Anyway, back to Lake Clear.  We took our guideboat up to St Regis and passed Topridge but by that time it was in private hands.  We portaged to nearby ponds and often stopped for a break at this spot, a huge rock just breaking the surface of Bear Pond.   This shot must have been from when we only had little Rob.  I recall that the water had a strange blue-green color and was impossibly clear. Anyway, visiting Lake Clear was a big part of my early years as well as when Brenda and I were newly married.   We spent many hours around the proverbial campfire at the Lathrop’s cabin nearby, first with just Rob and then Chris too. The four of us went on outings in the Guideboat.  And sat on the dock.  In our early years together, we rented a cabin with my parents.  This is them on the top of Whiteface mountain.  My mom is now nearly 90 and my dad’s been gone for about 5 years.  He was a great guy and I think about him every day and still miss him terribly.  Personally, I think he should have been given more time for “good behavior”. Not sure what this was all about but there were lots of shenanigans while the Osborn clan was visiting.
These days I am still very much a boat lover and spend as much time afloat as I can but then you already know that.  Today we spend more of our time on salt water with the sweet kind which is limited to our time on the CT River near our home.

However, is was those early days spending time on the sweet waters of the lakes of the Adirondacks and Lake Clear that ingrained, in me, a love of being on the water.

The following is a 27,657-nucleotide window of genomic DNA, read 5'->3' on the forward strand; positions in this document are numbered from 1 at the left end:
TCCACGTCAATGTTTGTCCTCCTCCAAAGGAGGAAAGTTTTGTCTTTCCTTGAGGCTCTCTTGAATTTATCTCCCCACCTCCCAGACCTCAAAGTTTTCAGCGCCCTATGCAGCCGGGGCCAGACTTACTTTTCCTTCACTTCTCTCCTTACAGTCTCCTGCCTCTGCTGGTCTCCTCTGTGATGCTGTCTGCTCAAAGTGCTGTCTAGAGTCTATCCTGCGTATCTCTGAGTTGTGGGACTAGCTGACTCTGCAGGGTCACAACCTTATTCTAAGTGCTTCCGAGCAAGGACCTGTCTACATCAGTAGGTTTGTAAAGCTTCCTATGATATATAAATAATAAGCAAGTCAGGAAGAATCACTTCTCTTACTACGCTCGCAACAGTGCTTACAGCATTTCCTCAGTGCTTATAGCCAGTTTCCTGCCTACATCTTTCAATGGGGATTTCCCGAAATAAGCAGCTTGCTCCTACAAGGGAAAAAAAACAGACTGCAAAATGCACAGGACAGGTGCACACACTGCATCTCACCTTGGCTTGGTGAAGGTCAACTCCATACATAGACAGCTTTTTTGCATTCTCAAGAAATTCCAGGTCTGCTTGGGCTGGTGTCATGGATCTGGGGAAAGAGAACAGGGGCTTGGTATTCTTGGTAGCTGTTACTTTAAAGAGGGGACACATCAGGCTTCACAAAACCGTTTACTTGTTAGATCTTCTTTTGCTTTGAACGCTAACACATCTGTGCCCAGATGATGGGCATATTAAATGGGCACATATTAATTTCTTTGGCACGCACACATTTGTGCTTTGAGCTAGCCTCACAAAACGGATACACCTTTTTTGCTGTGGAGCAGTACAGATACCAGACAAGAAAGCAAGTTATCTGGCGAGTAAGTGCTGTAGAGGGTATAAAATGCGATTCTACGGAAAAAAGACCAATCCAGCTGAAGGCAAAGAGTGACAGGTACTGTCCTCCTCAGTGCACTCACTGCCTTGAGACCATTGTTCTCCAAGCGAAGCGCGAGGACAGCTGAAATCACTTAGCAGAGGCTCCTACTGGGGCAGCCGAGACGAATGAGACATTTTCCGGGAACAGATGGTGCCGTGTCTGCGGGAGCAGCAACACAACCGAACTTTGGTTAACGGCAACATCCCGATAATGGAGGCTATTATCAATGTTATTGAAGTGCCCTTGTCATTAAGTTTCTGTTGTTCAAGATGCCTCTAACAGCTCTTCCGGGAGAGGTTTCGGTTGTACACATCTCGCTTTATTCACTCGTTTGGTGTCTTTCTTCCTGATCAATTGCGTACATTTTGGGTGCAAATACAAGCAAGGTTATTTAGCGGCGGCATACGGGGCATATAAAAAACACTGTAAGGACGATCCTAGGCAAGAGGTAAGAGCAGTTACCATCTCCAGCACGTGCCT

I sometimes wonder what life would have been like if Brenda and I had taken the plunge and purchased a camp.  While it would surely not have been a “great camp” it would have been terrific, never the less, all those years ago.

Who knows.  But, either way, it’s worked out pretty well.  Sweet, I’d say.  Yes, very sweet.

The boys on the boat. Is that safe?

As I have mentioned, Pandora is on the hard and me landlocked in freezing New England for the winter.   As a result of my “incarceration on the hard” I have also found myself thinking about “summers of old” and the sailing that Brenda and I did together and then later, with the boys, Rob and Chris who arrived on the scene, in that order.

From the time that Brenda and I married in 1977, you can do the math, but it’s been a good long while, we have had a boat, beginning two years after we married and with only a single year break when our second, Christopher was born.  Boating has been a big part of our lives together.

Recently I wrote about the purchases of Tao, our first boat, in the late 70s and since that post, I uncovered this lovely shot of her.  Chris and Pat were aboard for that particular run.    Those were the “pre-child” years and we had a lot of fun.

Note the long bowsprit that I added, complete with a laminated in “hog”, or bend.   The point was to set a small jib on it to get a bit more speed.  It really never worked all that well but sure looked snazzy and was a great spot to hang a CQR anchor.   And, with her “sprit”, what a great looking boat.Anyway, I was speaking of fun, but I won’t talk about the fateful evening that Pat, who happens to be of second generation of Japanese heritage, about how she acquainted us with sake.  No, I take that back, I will tell… 

Anyway, we were anchored off of Norwalk CT on Long Island Sound and somehow, after a cup or more, perhaps a lot more, of sake, we somehow managed to drop the sake-heating pan overboard.

“So, Bob, were you able to get the pot back?”   Actually, I did as somehow I had the presence of mind, in the “heat of the moment”, get it, the pot we “heated” the sake in?,  to drop a “lead line” over the stern with a float, to mark the spot.